Happy Madison Productions, Relativity Media

Adam Sandler, Kevin James, Chris Rock, David Spade, Rob Schneider, Salma Hayek, Maria Bello, Maya Rudolph, Joyce van Patten, Ebony Jo-Ann, Di Quon, Steve Buscimi, Colin Quinn, Tim Meadows, Madison Riley

These 5 guys made up the championship team of their youth.  They’ve all grown up and gone on, but they all remember Coach Buzzer.  But when he suddenly dies, they all have to come back home to pay their last respects.  They attend the funeral and then spend the July 4th weekend away a cabin by the lake.  Each of the guys have changed, but inside they’re still the same.  They have to bring their dysfunctional home lives with them, and all the baggage while the play and hang around like teens again.

Marcus (Spade) is single, and always hitting on the ladies, but he drinks too much and is all alone.  Rob, (Schneider) has 3 grown daughters that he’d do anything to protect, but in not close to them at all, and is married to his new flame, and old lady who creeps everyone out as she has no inhibitions at all.  Eric (James) is fat and is out of work.  Kurt (Rock) is a house husband who is put down and constantly picked on by his wife and mother in law.  Lenny (Sandler) is a successful Hollywood agent with a wife (Selma Hayek) who is a fashion designer.  He’s embarrassed of the nickname Hollywood, and his kids take all the technology in their lives for granted and also their affluence.

All of them thrown together for the weekend and they have a blast.  This film feels like a bunch of real old friends packed together, just putting each other down.   The cut ups and put downs are hysterical and non-stop.  Also, the adventures (or more applicable MIS-adventures) they get into are also very funny.  “Let’s go to the water park!” turns into one funny bit after another.   The only complaint I have with this film is the last 15-20 minutes.  There is an on-going story about a championship basketball game where the boys won on a last minute controversial shot.  The guys from the other team are still together and still very angry about the supposed “win” and demand a rematch.  The other team is manned by Dickie Bailey (Colin Quin) and a guy named Wiley (Steve Buscimi) who is an absolute nut case.   There is the inevitable rematch, but I thought it was a downer for the movie.  It seems like it was added in late just to fill in the time and was way underdeveloped.  There were some funny bits, but all in all as the climax of the film, I thought it was a little bit of a letdown.  I wish this had been better.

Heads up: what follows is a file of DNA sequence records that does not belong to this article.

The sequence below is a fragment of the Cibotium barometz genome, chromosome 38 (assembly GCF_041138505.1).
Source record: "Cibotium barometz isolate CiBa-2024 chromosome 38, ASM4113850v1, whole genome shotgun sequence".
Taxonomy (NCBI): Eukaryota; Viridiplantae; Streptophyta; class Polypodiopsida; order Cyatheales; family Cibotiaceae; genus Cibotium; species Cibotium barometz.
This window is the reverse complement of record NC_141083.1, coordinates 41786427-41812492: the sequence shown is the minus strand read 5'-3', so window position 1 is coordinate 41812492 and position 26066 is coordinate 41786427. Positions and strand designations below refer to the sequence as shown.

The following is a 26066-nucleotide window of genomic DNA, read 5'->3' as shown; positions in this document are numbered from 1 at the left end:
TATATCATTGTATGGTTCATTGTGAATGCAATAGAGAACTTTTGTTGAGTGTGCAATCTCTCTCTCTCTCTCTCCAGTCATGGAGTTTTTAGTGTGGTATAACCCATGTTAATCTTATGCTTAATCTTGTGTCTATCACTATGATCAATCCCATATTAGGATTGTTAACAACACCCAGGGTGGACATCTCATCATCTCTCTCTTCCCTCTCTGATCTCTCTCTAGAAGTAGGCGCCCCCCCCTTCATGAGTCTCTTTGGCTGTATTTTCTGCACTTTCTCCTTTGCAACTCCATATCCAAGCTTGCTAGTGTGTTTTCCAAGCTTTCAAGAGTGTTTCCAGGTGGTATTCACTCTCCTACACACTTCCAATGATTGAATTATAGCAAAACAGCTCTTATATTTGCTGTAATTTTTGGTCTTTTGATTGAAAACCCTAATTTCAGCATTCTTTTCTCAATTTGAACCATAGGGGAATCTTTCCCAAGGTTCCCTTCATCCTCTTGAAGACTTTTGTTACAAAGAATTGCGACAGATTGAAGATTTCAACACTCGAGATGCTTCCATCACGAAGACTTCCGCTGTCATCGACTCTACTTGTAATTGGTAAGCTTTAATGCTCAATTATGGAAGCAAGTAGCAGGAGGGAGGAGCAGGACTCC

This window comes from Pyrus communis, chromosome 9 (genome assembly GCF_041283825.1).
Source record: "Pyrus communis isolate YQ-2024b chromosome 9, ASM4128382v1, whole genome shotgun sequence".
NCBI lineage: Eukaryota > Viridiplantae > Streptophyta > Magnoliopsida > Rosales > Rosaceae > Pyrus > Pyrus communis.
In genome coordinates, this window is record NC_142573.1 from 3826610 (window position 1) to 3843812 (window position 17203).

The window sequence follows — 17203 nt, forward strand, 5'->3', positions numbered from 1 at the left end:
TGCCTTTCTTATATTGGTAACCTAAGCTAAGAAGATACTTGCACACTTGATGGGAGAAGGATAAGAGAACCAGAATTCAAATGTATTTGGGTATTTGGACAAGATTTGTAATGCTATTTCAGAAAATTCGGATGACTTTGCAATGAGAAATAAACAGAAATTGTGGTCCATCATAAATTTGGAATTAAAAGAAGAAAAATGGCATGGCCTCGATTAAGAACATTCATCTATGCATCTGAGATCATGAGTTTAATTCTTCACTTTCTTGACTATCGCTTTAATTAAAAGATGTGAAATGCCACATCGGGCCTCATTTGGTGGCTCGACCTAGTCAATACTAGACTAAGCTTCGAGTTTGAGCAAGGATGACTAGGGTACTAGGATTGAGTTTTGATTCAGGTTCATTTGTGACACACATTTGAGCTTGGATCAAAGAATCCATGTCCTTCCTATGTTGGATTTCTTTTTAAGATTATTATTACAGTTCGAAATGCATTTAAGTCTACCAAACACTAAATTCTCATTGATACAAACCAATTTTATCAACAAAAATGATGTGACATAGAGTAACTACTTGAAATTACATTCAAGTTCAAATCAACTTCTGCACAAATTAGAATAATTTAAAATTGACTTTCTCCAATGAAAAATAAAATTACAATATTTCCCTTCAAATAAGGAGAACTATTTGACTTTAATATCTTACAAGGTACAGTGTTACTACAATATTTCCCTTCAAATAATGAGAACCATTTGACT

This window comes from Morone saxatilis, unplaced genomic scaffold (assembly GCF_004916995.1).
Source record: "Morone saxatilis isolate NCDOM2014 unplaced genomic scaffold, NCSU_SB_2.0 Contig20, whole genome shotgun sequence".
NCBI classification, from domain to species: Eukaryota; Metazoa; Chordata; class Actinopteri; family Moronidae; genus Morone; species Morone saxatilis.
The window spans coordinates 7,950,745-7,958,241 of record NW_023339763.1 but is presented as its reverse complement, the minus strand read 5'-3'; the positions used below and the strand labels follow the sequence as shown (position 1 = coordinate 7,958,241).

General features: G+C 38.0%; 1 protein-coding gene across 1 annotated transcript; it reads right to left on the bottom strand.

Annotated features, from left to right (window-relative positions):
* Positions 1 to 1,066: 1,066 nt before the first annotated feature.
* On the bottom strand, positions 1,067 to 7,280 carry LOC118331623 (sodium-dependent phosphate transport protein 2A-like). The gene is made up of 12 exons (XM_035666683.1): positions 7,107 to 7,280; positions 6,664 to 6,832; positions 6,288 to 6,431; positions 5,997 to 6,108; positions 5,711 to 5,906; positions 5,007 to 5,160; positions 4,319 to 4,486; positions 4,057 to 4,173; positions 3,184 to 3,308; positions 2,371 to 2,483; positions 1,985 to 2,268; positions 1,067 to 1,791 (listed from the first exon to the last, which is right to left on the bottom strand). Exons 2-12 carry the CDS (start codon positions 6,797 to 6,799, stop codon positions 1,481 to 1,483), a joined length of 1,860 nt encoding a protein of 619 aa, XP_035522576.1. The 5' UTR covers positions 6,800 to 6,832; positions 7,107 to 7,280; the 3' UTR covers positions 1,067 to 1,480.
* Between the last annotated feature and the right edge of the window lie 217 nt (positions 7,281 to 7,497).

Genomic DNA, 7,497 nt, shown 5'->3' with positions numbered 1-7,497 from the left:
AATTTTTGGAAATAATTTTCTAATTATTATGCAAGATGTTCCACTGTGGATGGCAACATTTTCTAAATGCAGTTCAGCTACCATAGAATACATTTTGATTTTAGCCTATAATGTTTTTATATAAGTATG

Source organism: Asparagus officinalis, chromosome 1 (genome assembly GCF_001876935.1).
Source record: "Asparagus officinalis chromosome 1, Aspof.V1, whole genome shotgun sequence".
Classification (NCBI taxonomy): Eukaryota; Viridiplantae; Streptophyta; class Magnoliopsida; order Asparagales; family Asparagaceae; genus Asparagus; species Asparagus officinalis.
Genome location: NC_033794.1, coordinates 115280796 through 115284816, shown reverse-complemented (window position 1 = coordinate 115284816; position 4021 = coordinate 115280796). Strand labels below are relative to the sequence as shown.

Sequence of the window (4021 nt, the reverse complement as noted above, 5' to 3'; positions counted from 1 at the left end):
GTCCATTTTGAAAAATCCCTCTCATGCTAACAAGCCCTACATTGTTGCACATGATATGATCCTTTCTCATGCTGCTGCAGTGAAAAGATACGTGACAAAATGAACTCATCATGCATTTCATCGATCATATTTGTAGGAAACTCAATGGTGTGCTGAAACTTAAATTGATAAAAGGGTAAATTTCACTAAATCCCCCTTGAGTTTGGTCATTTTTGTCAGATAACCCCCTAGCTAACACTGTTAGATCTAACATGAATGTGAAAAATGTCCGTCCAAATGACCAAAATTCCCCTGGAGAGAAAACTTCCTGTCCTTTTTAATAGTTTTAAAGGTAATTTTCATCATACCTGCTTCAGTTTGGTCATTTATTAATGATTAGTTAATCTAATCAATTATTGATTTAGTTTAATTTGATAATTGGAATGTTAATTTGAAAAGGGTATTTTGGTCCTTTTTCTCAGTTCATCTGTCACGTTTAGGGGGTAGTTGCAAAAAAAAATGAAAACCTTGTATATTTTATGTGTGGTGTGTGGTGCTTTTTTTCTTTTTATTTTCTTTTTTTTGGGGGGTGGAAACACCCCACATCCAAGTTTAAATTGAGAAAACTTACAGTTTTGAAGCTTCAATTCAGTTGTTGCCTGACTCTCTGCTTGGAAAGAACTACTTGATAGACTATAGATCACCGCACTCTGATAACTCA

But still, it is very funny with all kinds of gags, but the clear thing is that these guys (who must be friends in real life) are just hysterical together, and they must have had the best time making this movie.  I can see it being a lot of turning on the camera and letting it run to see what these guys think up.  The special features and blooper reel seem to show this.  They can’t stop cracking each other up.  The relationship and pecking order between these guys is really funny.  I  did not expect to be nearly as funny as it turned out to be.  Good job.

EdG – EdsReview Dot Com – A Movie Review Blog



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Movie Review - Grownups (2010) {PG-13}, 4.0 out of 5 based on 1 rating

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